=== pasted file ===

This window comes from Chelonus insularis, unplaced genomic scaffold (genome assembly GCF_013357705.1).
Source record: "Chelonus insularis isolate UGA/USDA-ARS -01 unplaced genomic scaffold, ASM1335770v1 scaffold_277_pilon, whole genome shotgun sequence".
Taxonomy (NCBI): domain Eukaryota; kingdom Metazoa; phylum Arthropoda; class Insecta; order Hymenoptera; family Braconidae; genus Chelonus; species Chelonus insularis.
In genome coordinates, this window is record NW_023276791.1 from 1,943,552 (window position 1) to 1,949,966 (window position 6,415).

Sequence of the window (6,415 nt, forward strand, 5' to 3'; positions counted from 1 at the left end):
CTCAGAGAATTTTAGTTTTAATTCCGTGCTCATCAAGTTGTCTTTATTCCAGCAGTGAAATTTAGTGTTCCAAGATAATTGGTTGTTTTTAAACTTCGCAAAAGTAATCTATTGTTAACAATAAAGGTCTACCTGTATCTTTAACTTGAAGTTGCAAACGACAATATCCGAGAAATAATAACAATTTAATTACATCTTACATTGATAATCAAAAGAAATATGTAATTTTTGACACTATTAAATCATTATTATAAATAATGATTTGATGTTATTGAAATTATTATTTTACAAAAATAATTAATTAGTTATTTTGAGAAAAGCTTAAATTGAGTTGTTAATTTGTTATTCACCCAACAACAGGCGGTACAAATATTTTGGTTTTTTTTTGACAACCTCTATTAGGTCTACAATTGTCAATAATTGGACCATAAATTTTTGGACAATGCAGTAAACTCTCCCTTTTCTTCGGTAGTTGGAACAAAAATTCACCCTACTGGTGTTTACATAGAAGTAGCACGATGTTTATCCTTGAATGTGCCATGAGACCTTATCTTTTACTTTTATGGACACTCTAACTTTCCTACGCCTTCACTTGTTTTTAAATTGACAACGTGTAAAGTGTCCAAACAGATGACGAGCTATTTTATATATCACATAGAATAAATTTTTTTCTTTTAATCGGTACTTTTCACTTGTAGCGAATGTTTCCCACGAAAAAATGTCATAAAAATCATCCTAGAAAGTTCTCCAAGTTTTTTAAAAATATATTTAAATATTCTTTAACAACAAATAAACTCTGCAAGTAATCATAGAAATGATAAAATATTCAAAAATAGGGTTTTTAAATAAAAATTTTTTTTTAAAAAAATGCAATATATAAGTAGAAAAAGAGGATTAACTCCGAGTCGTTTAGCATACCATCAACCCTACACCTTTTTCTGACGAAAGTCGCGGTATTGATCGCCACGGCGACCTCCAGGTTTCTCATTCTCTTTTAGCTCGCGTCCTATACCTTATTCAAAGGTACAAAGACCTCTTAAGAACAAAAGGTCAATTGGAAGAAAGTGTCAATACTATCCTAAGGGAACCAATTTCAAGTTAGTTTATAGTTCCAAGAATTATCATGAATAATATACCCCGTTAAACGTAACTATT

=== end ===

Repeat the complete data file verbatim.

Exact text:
This window comes from Chelonus insularis, unplaced genomic scaffold (genome assembly GCF_013357705.1).
Source record: "Chelonus insularis isolate UGA/USDA-ARS -01 unplaced genomic scaffold, ASM1335770v1 scaffold_277_pilon, whole genome shotgun sequence".
Taxonomy (NCBI): domain Eukaryota; kingdom Metazoa; phylum Arthropoda; class Insecta; order Hymenoptera; family Braconidae; genus Chelonus; species Chelonus insularis.
In genome coordinates, this window is record NW_023276791.1 from 1,943,552 (window position 1) to 1,949,966 (window position 6,415).

Sequence of the window (6,415 nt, forward strand, 5' to 3'; positions counted from 1 at the left end):
CTCAGAGAATTTTAGTTTTAATTCCGTGCTCATCAAGTTGTCTTTATTCCAGCAGTGAAATTTAGTGTTCCAAGATAATTGGTTGTTTTTAAACTTCGCAAAAGTAATCTATTGTTAACAATAAAGGTCTACCTGTATCTTTAACTTGAAGTTGCAAACGACAATATCCGAGAAATAATAACAATTTAATTACATCTTACATTGATAATCAAAAGAAATATGTAATTTTTGACACTATTAAATCATTATTATAAATAATGATTTGATGTTATTGAAATTATTATTTTACAAAAATAATTAATTAGTTATTTTGAGAAAAGCTTAAATTGAGTTGTTAATTTGTTATTCACCCAACAACAGGCGGTACAAATATTTTGGTTTTTTTTTGACAACCTCTATTAGGTCTACAATTGTCAATAATTGGACCATAAATTTTTGGACAATGCAGTAAACTCTCCCTTTTCTTCGGTAGTTGGAACAAAAATTCACCCTACTGGTGTTTACATAGAAGTAGCACGATGTTTATCCTTGAATGTGCCATGAGACCTTATCTTTTACTTTTATGGACACTCTAACTTTCCTACGCCTTCACTTGTTTTTAAATTGACAACGTGTAAAGTGTCCAAACAGATGACGAGCTATTTTATATATCACATAGAATAAATTTTTTTCTTTTAATCGGTACTTTTCACTTGTAGCGAATGTTTCCCACGAAAAAATGTCATAAAAATCATCCTAGAAAGTTCTCCAAGTTTTTTAAAAATATATTTAAATATTCTTTAACAACAAATAAACTCTGCAAGTAATCATAGAAATGATAAAATATTCAAAAATAGGGTTTTTAAATAAAAATTTTTTTTTAAAAAAATGCAATATATAAGTAGAAAAAGAGGATTAACTCCGAGTCGTTTAGCATACCATCAACCCTACACCTTTTTCTGACGAAAGTCGCGGTATTGATCGCCACGGCGACCTCCAGGTTTCTCATTCTCTTTTAGCTCGCGTCCTATACCTTATTCAAAGGTACAAAGACCTCTTAAGAACAAAAGGTCAATTGGAAGAAAGTGTCAATACTATCCTAAGGGAACCAATTTCAAGTTAGTTTATAGTTCCAAGAATTATCATGAATAATATACCCCGTTAAACGTAACTATT